Monday, April 15, 2013

Hillsborough and the Boston Marathon

April 15, 1989: A terrible mistake in opening the wrong gate leads to the deaths of 96 people and injuries to 600 at Hillsborough Stadium in Sheffield, England, at the start of an FA Cup Semifinal, on neutral ground, between Liverpool and Nottingham Forest. Most of those hurt were Liverpool fans.


Liverpool goalkeeper Bruce Grobbelaar, who had fought in the army of his native Rhodesia as a majority-black population won a civil war and made it into the nation of Zimbabwe, felt his soldier's training kick in, and ran to help -- but the police stopped him. They wouldn't let him be a hero.

The tragedy haunts Merseyside to this day. But, what's worse, the British government covered it up, and even used the national media to smear the Liverpool fans, saying that they caused the deaths of their compatriots. It was only late last year that the government officially apologized.

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April 15, 2013: Two explosions go off near the finish line of the Boston Marathon, held annually on Patriot's Day, the 3rd Monday in April, in commemoration of the Battle of Lexington & Concord that began the War of the American Revolution, on April 19, 1775.
Here's what I know at the moment: Two people are confirmed dead. Many others, an indeterminate number, are injured. Between Boston Medical Center, Massachusetts General Hospital, Tufts Medical Center, and Brigham and Women's Hospital, at least 71 people are being treated.

Two explosions went off. A third explosive device was found, unexploded, and disarmed.

As Grobbelaar tried to do, 24 years ago today, runners came across the finish line, and, seeing what had happened, ran to help -- after running over 26 miles. Some even went to the hospitals to donate blood.
 
There was also a fire at the John F. Kennedy Presidential Library, across town, but it was quickly put out, no one was hurt, and it appears not to have been connected.
 
This morning, a fire was reported at Citi Field in New York, but it was also quickly put out, no one was hurt, and no areas that are accessible by fans were affected. It is very unlikely that this fire was connected to what has happened in Boston.
 
So far, no one is known to have claimed responsibility.

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There are some reasons why Boston and Liverpool are comparable as cities. Both have maritime traditions. Both were major centers of the 19th Century Industrial Revolution, including the textile industry. Both have large and insular Irish communities. The biggest sports team in town means "everything" to the people -- and now, both the Boston Red Sox and Liverpool Football Club are owned by the same people. Each city has an influence in its respective country that far surpasses its size. (Boston: 625,000, metro area 7.6 million; Liverpool: 465,000, metro area 1.4 million.) But, as far as I know, Liverpool has no connection to any of England's revolutions, successful or otherwise.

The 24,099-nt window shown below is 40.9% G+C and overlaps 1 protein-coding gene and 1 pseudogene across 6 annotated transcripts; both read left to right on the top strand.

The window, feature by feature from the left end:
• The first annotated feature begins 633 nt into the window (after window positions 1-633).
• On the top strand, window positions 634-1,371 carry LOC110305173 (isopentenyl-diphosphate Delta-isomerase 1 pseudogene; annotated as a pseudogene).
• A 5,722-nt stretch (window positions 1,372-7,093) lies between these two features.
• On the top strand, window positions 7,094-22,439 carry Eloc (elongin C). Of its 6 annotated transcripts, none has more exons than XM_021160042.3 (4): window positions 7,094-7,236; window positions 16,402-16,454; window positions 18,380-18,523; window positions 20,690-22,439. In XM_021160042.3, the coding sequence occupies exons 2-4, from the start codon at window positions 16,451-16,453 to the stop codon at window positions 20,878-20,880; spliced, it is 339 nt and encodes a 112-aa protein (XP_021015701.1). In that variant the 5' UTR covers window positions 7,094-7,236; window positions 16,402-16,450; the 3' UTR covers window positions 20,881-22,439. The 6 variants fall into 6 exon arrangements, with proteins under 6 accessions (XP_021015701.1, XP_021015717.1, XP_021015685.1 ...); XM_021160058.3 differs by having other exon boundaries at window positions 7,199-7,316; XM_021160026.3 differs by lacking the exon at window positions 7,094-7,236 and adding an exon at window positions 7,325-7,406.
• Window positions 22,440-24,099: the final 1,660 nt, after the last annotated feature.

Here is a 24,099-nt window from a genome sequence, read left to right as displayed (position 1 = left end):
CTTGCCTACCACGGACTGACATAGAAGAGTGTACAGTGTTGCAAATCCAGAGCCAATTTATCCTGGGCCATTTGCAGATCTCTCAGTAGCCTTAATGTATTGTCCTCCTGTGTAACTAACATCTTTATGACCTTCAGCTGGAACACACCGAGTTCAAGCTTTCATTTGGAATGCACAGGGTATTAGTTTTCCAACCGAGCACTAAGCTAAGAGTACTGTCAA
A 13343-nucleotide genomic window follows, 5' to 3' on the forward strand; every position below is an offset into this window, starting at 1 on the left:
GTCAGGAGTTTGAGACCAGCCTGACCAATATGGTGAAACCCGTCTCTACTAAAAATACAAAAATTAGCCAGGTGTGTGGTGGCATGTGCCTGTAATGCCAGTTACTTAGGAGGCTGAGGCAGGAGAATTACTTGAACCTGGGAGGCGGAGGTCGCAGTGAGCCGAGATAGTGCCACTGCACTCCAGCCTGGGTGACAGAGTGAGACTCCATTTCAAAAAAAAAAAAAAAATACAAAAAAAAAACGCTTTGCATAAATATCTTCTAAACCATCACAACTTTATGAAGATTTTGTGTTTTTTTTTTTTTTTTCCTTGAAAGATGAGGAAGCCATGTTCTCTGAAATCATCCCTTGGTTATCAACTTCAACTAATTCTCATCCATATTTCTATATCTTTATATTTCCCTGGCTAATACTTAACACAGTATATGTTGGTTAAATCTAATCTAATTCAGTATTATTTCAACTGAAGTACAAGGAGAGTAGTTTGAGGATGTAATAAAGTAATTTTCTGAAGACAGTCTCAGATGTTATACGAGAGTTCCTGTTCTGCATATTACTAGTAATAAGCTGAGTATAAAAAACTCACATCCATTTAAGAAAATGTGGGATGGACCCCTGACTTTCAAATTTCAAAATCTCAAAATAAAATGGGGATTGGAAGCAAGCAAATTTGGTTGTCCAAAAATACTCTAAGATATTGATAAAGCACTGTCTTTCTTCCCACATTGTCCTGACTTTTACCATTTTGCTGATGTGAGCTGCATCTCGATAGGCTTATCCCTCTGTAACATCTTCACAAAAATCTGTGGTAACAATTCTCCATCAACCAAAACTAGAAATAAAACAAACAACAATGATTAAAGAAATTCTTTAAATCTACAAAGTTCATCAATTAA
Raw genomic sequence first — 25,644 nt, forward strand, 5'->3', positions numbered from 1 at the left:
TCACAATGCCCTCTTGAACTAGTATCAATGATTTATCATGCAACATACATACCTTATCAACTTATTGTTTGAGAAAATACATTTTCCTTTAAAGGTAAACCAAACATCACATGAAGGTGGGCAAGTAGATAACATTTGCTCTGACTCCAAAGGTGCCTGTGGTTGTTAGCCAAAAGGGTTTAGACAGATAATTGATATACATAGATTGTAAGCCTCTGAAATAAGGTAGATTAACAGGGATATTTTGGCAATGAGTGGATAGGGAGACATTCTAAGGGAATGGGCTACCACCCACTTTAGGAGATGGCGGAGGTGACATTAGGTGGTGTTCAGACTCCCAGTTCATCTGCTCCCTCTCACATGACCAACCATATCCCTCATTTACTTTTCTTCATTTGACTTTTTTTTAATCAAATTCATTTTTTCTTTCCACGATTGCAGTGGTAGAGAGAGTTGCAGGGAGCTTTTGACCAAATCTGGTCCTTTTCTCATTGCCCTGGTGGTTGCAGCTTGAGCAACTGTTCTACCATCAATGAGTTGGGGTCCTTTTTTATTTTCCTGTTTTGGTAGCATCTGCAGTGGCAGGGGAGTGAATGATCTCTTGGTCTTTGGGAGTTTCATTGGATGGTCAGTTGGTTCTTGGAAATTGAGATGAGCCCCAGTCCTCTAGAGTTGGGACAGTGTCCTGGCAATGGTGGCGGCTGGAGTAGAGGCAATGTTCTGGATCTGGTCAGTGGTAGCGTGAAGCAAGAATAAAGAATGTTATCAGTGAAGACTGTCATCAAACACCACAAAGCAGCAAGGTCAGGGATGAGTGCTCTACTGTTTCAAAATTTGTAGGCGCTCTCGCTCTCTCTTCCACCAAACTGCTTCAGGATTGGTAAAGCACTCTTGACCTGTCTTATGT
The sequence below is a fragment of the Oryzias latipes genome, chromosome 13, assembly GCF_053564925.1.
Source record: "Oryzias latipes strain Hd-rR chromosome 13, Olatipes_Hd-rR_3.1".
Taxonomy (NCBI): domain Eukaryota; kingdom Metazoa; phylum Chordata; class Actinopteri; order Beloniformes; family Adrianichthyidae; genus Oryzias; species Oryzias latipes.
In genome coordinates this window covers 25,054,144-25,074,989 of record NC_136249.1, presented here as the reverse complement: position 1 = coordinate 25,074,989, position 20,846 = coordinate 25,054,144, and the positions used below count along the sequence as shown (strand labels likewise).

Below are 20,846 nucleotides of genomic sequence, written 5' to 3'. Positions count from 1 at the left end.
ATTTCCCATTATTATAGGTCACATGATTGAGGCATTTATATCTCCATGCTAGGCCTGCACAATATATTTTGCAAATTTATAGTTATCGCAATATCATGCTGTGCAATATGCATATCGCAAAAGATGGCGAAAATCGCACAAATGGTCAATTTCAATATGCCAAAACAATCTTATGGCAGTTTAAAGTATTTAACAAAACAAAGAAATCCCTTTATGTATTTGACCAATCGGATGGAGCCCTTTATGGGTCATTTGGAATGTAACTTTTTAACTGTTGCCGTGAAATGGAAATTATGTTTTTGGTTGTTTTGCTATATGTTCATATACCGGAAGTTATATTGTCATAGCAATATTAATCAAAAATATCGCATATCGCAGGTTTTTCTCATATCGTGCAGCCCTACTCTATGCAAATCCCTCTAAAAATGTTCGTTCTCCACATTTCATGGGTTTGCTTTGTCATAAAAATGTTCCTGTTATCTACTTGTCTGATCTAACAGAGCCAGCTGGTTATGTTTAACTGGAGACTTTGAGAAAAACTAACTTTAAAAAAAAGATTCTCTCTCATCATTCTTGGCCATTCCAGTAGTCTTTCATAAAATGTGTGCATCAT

Not being British, I saw ABC News' coverage of the Hillsborough Disaster that Saturday evening, April 15, 1989, and then forgot about it until I got interested in English soccer, nearly 20 years after the fact.

This happened 6 months before the Loma Prieta Earthquake interrupted the 1989 World Series in San Francisco; the much-maligned Candlestick Park held, protecting 60,000 people, although nearly a hundred people died elsewhere in the San Francisco Bay Area.

There were stadium accidents in America early in the 20th Century, but nothing like Hillsborough has happened here since then.
 
The closest analog to what just happened in Boston was the Olympic Park bombing in Atlanta in 1996. That also killed 2 people, and injured 111. This appears to be roughly a match for that. It took 2 years, including one man falsely accused, and some other killings before Eric Rudolph was identified as the bomber, 7 years, until 2003, before he was arrested. He is in a "supermax" federal prison in Colorado, and the only way he's ever getting out is in a coffin.
 
So should it be with whoever left the explosives at the Boston Marathon.

Those explosions, and the Hillsborough Disaster, are linked by date and by the fact that they were at sporting events.

But at Hillsborough, the crime was in the authorities covering their asses and blaming the victims. It was cruel, and it was cowardly.

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In America, we cringe at the thought of April 15, as it is the deadline day for our federal taxes.  But, as sports fans, we celebrate April 15 as the anniversary of the Major League Baseball debut of Jackie Robinson, and the reintegration of the game.

Britain treats April 15 -- or "15 April," as they would write it -- with great solemnity, with moments of silence, with calls for "Justice for the 96" (often abbreviated to "JFT96"), and with the singing of a song which had already become an anthem of joy for Liverpool Football Club, but in 1989 became an anthem of sorrow, comfort, and recovery, the signature song from Rodgers & Hammerstein's Broadway musical Carousel: "You'll Never Walk Alone."
We don't yet know the extent of the harm done on Boylston Street. More could end up dying from their injuries. We don't know who did it. But, as President Obama just said in his first public statement on the attack, we will find out who did this, and we will punish them.
 
In the first game at Fenway Park after the 9/11 attacks, a pair of fans held up a banner saying, "TODAY, WE (HEART) NY."

At this time, all of us in this country, including in the New York Tri-State Area, stand with the people of Boston. What we think of the area's teams is, for the time being, irrelevant.  All that matters is finding the guilty, and tending to the innocent.

Boston is a great American city, and we should all be with them now.

1 comment:

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